If you are one of those people, please see my post: Holistic Defined. On the up side, through my online book marketing efforts, I am meeting many pet parents whose pet-related businesses are founded on a more accurately holistic platform.
Head-to-Tail is one of those businesses. Here is a bit about them, and some great tips from them.
"Diet, grooming and regular vet visits take care of your dog physically; training maintains your dog's mental and emotional well-being. Head-to-Tail works to improve the lives of dogs and their owners by building stronger relationships through education and training. Training is provided in a safe, fun and emotionally rewarding environment.
The company is actively involved with rescue efforts through philanthropy and volunteering with local community services. We lead by example of responsible, caring pet ownership. "Educate with respect and compassion for people and dogs alike." The goal is to have healthy, well-mannered pet dogs and happy owners. Real-life situations are addressed with realistic solutions. Only positive reinforcement methods are used.
Trainer Loella Springmann has been working with pet dogs since 1993. Head-to-Tail, Inc. opened for business April 2005 to serve Frederick, MD and surrounding areas. Loella is a Animal Behavioral College Trainer Mentor, certified in Pet First Aid by the American Red Cross and is an active volunteer in the community.
Cold Weather Tips:
Adequate Shelter: While I discourage owners from keeping dogs exclusively outdoors, I realize some people do. Dogs that spend most of the day outside must have appropriate shelter to keep out of wind and precipitation. Even dogs with thick fur can freeze to death. Also be sure to provide plenty of fresh, not frozen, water. Snow and ice put dogs at risk of hypothermia. Be aware that each county has codes specifying minimum restraints, shelter, protection and care for dogs (and other pets) punishable by fines or even jail time. If you are not familiar with the laws in your area, contact your local Animal Control, ASPCA or Humane Society.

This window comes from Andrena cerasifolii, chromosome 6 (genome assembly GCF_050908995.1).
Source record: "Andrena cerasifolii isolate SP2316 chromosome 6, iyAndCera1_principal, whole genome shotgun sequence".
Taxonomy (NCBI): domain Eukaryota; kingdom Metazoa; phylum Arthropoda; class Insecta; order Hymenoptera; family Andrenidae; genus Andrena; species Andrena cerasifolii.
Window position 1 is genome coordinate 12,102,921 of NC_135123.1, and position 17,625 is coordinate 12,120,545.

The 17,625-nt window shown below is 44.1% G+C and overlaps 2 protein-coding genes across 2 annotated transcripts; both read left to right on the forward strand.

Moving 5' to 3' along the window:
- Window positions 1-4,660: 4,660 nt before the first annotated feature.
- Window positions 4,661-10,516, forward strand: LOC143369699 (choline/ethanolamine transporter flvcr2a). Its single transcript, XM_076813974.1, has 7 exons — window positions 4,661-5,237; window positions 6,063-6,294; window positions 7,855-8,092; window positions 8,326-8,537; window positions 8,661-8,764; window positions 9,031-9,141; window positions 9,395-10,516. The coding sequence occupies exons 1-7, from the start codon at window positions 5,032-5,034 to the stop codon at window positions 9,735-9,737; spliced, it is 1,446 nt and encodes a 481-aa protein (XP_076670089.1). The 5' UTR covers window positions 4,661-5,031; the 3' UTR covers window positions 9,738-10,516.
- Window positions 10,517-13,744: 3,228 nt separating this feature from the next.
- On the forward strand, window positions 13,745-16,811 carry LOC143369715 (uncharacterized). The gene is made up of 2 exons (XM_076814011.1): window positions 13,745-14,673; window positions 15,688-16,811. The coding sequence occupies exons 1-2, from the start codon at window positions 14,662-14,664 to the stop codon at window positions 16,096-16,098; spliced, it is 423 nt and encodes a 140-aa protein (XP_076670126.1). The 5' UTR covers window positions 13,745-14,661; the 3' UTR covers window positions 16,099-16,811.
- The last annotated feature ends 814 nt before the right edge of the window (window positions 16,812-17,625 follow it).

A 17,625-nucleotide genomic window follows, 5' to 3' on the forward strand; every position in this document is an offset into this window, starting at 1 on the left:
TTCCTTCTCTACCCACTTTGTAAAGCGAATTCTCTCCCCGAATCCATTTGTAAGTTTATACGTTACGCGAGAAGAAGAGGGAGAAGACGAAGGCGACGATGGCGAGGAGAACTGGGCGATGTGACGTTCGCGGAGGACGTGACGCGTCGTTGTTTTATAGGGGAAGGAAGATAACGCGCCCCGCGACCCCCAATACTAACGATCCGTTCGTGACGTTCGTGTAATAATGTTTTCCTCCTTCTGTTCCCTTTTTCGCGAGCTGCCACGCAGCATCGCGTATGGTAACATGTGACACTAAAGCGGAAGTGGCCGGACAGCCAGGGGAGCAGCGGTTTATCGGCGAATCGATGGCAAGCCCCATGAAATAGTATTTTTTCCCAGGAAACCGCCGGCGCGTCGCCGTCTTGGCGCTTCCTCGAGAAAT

Increase Exercise: When weather is relatively mild, walk your dog more frequently. Exercise with boost their metabolism, as well as yours, keeping you both warmer, longer. This is also the best way to alleviate stress! In extreme weather, play some fun indoor games together like Hide-and-Seek.
Watch The Feet: Salts and chemicals on sidewalks and streets can irritate paws. After an outing, wash off their feet, and any other effected areas, with a warm wet cloth. Dogs walking in snowy areas may get large ice balls between their pads, causing the dog to limp. Be sure to keep ice clear from this area. For dogs that have a lot of hair between the pads, keeping the hair trimmed will help reduce ice ball formation. Dog boots are also helpful if your will tolerate wearing them. Coats: Many dog breeds’ fur is not made for wintry weather and some are more sensitive to precipitation. Using an appropriate coat keeps them warmer and drier so you can still get out. Select function over fashion. Look for coats that go on and off easily and allow comfortable movement. Remember to never leave a dog unattended in any kind of “clothing”.
Antifreeze: We can’t be reminded enough…keep pets away from antifreeze. Antifreeze is lethal if ingested. Thoroughly clean up any spills from your vehicle, and consider using products that contain propylene glycol rather than ethylene glycol.
Keep The Leash On: According to the ASPCA “Never let your dog off the leash on snow or ice, especially during a snowstorm—dogs can lose their scent and easily become lost. More dogs are lost during the winter than during any other season, so make sure yours always wears ID tags.” Keeping your dog leashed also allows you to keep them away from potentially harmful substances.
Car Trips: Do NOT leave your dog unattended in a car. When the ignition is off, cold air gets trapped in a car like a refrigerator."